Federer hoping Higueras' wisdom rubs off in time for French Open

A new set of eyes is exactly what Roger Federer needs after an ominous start in 2008. AP Photo/Armando Franca

When it comes to assessing the new relationship between Jose Higueras and Roger Federer, let's first clear up one major misperception. Yes, Higueras is from Spain, where he learned to play the game in Barcelona on red clay. Yes, Higueras had his best results as a player on clay, reaching two French Open semis and twice winning in the exceptionally thick conditions of Hamburg on his way to a career-high ranking of No. 6 in the world. And yes, two of Higueras' most notable charges, Michael Chang and Jim Courier, won the French Open under his tutelage.

But he is in no way a clay-court specialist. Says another of his prominent past players, Todd Martin, "Jose understands the entire game. He sees the whole picture. He knows what it takes to help you improve."

At 55, Higueras -- who for the past 25 years has lived in the Palm Springs area -- remains trim, alert and most of all, as he puts it, someone who "loves talking tennis with just about anyone." Whenever he walks onto the court with a student -- and Higueras has worked not just with Grand Slam champions but also with dozens of juniors and recreational players -- he will say, "I am going to share some ideas with you. If you agree, that's great. If you don't, that's OK, too. Tell me why you think I'm full of it and maybe we'll learn something new together."

It's a remarkable mix of candor, curiosity and security that at first can be disarming but in short order reveals a rich, textured understanding of the game that goes beyond the mere act of striking balls or even the more nuanced but neglected art of grasping tactics.

"This is a game of errors," says Higueras. "That's as true for the pros as it is for weekend players. So what you've got to do is understand how to minimize yours and force the opponent to miss. I think in America, for example, there's too much emphasis on pure offense over the ability to play intelligent defense."

In this country there's a tendency to polarize offense and defense -- as if it was a matter of either playing guns-a-blazing, a la Pete Sampras, or hunkering down, like Michael Chang. Higueras sees a yin-yang relationship between the two, a mind-set that may certainly value patience but also views the game as far more subtle than it's often taught. As Higueras recently said, "You need to able to adjust the ball, and that requires a lot of work and repetition. In tennis you must learn how to give to the ball and take from the ball."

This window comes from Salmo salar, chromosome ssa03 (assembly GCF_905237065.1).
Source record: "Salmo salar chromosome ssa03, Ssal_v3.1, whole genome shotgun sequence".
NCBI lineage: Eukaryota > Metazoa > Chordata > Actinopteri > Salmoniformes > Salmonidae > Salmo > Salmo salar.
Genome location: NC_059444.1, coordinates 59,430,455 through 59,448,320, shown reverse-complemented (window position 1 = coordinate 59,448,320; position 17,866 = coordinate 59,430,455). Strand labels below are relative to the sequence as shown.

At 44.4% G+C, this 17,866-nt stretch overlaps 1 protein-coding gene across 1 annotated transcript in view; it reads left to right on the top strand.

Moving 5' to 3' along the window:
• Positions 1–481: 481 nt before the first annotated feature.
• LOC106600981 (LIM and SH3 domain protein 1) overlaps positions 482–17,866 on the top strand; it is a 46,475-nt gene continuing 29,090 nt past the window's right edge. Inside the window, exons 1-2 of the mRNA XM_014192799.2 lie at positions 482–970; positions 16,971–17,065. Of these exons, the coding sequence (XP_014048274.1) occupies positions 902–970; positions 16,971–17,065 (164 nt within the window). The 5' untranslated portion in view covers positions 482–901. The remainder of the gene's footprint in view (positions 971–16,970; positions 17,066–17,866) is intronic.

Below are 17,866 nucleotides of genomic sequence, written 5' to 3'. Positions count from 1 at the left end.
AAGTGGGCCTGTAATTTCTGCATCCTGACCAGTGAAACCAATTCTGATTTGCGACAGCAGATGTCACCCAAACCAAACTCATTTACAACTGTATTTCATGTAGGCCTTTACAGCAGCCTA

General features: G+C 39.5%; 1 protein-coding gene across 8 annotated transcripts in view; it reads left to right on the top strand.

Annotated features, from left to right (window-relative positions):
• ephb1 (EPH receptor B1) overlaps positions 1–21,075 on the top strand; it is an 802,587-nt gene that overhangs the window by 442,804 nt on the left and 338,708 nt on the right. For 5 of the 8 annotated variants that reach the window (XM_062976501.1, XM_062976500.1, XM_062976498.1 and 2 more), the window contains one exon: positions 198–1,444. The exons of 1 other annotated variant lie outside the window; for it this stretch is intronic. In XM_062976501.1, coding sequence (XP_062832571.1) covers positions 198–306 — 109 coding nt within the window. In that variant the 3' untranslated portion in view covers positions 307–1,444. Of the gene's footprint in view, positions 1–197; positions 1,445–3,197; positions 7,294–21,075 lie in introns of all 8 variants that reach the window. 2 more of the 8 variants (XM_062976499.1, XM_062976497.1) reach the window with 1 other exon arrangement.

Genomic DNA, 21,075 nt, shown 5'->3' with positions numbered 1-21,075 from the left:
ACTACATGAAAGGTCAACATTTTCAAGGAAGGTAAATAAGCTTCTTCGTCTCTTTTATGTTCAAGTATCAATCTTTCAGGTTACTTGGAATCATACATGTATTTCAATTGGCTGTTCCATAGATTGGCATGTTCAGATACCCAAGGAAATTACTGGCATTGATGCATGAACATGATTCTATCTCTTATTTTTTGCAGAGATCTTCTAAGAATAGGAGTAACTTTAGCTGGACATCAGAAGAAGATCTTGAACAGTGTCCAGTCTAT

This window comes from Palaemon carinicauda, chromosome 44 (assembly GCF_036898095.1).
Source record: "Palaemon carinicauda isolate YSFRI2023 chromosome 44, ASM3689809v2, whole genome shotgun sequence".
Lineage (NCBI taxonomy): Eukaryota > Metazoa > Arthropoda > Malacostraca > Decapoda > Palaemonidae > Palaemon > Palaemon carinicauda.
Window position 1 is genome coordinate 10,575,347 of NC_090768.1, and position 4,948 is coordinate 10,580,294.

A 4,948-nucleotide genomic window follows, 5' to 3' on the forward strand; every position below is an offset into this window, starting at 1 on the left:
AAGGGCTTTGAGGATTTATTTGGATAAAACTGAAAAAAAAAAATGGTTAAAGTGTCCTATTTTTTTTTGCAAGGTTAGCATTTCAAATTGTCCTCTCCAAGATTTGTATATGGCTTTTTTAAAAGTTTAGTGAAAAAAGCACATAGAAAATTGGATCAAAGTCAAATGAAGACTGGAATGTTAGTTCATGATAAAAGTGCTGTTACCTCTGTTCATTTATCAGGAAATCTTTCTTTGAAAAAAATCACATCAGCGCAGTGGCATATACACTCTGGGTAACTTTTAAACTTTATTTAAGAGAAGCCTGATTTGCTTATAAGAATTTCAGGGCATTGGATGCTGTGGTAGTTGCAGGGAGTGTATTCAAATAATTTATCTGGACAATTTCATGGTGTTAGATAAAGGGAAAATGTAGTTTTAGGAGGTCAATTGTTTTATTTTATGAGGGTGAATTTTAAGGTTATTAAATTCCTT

Which naturally leads to Roger Federer, a man whose commanding ability to balance defense and offense has earned him 12 Grand Slam titles and put him on a pace to be regarded as the best player in tennis history. It's an honor he likely would clinch conclusively should he be able to win the only Slam that has eluded him, the French Open. It's only in Paris, and only versus Rafael Nadal, that Federer's smooth game has become unglued.

So even if Higueras can indeed aid a player on all surfaces, everything from his roots in clay to his calm, understated manner has brought him into Federer's orbit in the buildup to Roland Garros.

What can we expect to see? Try this seemingly counterintuitive concept: A defensive shot can put Federer more on the offense. The shot at hand is the slice backhand. This may be a stroke that's rarely seen in professional tennis, but Higueras over the years has spoken frequently about its neglect -- and the genuine opportunities its adroit use can create.

Think back to the three matches Federer has lost to Rafael Nadal at Roland Garros. In all of them, the deal-breaker shot was Nadal's forehand, a shot that because he's left-handed he can hit up and away from Federer's backhand. All too often, Federer has stubbornly replied with a topspin drive. When hit up near his shoulders, driving a topspin backhand does little but bounce just high enough to give Nadal another friendly whack at his forehand and eventually splinter Federer's backhand.

But as Higueras points out, "When you slice, the ball stays lower and you force someone with Nadal's grip to hit up on the ball rather than drive through it. This means there's more spin and less pace." A ball that's less forceful could give Federer time to step in and drive his own powerful forehand.

Even beyond that tactical play, the slice backhand can be used as a foil -- knifed through the middle of the court, to a sideline, a drop shot or as an off-pace, low service return. All of these shots can help move Nadal away from the figurative trench he digs behind the baseline, where his defense is extraordinary. Make Nadal move forward into the court and perhaps he will not always be as effective. At the pro level, the key to an effective slice backhand is not just to hack the ball the way recreational players often do, but also to drive through it and generate forward motion. It's a shot Federer has, but has not deployed as much as he might.

But the slice backhand is only one part of what Higueras will bring to Federer. Most of all, Higueras is enthusiastic and can bring Federer a fresh pair of eyes. Even if he's not always needed or cared much for constant input, surely Federer will benefit from someone as wise as Higueras. His manner is also a good fit for the low-key Federer, hardly in-your-face, eager but not desperate for the job. "I don't want to create dependence," Higueras once said. "I want the player to learn how to be independent."

Joel Drucker is based in Oakland, Calif., and writes for Tennis Magazine and Tennis Channel.